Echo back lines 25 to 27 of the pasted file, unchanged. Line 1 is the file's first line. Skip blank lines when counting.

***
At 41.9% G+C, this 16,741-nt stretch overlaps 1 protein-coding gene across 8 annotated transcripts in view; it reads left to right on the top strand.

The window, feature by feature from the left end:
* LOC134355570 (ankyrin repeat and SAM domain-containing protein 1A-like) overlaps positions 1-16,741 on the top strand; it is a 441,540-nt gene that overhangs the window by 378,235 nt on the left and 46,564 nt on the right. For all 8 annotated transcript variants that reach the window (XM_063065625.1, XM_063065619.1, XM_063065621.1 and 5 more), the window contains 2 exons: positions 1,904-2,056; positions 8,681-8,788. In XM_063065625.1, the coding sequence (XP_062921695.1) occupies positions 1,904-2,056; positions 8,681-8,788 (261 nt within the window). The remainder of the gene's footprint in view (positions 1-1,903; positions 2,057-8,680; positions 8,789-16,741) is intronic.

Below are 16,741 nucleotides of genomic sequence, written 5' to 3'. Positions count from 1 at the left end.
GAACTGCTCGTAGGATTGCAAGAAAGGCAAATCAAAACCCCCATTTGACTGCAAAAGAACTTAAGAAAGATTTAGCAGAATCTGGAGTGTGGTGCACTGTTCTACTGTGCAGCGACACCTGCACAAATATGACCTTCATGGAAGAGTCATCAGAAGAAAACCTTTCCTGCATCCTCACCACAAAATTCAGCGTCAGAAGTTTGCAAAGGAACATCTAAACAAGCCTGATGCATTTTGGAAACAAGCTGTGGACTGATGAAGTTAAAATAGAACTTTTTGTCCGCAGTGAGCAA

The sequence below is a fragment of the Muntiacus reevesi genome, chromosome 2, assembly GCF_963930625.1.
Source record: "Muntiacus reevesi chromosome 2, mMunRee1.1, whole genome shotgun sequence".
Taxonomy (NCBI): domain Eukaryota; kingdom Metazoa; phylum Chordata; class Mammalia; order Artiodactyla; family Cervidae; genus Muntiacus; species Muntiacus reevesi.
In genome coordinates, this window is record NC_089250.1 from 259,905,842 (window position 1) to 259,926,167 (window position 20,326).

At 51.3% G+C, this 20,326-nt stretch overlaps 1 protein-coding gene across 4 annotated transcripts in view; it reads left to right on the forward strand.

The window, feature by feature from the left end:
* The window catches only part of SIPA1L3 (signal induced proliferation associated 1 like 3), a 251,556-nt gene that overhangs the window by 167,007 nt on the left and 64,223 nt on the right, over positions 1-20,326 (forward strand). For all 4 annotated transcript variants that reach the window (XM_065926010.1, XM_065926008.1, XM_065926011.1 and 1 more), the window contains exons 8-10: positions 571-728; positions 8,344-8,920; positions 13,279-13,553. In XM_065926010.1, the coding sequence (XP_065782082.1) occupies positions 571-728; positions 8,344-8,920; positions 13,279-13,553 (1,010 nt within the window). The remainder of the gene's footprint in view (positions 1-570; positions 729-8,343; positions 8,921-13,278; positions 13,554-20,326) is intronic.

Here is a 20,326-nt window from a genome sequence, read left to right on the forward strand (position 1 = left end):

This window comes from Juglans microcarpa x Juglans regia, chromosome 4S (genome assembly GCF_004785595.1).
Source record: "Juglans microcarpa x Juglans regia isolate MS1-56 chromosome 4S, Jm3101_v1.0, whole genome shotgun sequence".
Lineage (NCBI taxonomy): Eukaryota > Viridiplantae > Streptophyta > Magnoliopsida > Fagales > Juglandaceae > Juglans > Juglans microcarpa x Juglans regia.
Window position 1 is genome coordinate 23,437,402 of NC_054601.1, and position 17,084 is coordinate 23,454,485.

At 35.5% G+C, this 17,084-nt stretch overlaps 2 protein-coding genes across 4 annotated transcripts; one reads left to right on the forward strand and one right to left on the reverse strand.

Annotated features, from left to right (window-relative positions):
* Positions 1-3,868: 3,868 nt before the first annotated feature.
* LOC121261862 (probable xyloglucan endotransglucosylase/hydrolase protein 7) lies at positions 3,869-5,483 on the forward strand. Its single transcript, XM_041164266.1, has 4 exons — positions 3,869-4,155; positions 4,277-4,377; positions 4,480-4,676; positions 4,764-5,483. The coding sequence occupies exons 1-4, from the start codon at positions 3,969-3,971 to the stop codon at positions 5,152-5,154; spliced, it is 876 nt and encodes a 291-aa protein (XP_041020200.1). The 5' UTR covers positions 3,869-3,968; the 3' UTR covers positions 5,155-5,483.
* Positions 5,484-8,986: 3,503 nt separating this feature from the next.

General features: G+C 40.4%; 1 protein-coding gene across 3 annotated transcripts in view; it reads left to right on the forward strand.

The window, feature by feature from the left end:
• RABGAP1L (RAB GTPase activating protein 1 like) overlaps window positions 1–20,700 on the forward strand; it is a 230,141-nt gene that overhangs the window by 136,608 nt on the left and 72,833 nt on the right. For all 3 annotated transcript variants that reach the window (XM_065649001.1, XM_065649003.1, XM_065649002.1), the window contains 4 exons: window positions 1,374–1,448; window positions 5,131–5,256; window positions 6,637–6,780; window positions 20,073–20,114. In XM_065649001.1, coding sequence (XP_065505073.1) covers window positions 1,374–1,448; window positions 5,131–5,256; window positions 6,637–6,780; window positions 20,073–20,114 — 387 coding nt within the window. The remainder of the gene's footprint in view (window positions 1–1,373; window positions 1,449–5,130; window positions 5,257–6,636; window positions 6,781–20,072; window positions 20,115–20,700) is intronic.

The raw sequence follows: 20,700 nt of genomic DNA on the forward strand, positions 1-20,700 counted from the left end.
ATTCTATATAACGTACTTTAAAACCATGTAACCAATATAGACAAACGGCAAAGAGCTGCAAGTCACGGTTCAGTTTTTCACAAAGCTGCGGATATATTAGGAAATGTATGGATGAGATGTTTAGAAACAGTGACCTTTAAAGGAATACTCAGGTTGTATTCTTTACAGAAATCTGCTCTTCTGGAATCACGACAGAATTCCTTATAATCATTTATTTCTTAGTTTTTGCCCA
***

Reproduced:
• RABGAP1L (RAB GTPase activating protein 1 like) overlaps window positions 1–20,700 on the forward strand; it is a 230,141-nt gene that overhangs the window by 136,608 nt on the left and 72,833 nt on the right. For all 3 annotated transcript variants that reach the window (XM_065649001.1, XM_065649003.1, XM_065649002.1), the window contains 4 exons: window positions 1,374–1,448; window positions 5,131–5,256; window positions 6,637–6,780; window positions 20,073–20,114. In XM_065649001.1, coding sequence (XP_065505073.1) covers window positions 1,374–1,448; window positions 5,131–5,256; window positions 6,637–6,780; window positions 20,073–20,114 — 387 coding nt within the window. The remainder of the gene's footprint in view (window positions 1–1,373; window positions 1,449–5,130; window positions 5,257–6,636; window positions 6,781–20,072; window positions 20,115–20,700) is intronic.

The raw sequence follows: 20,700 nt of genomic DNA on the forward strand, positions 1-20,700 counted from the left end.
ATTCTATATAACGTACTTTAAAACCATGTAACCAATATAGACAAACGGCAAAGAGCTGCAAGTCACGGTTCAGTTTTTCACAAAGCTGCGGATATATTAGGAAATGTATGGATGAGATGTTTAGAAACAGTGACCTTTAAAGGAATACTCAGGTTGTATTCTTTACAGAAATCTGCTCTTCTGGAATCACGACAGAATTCCTTATAATCATTTATTTCTTAGTTTTTGCCCA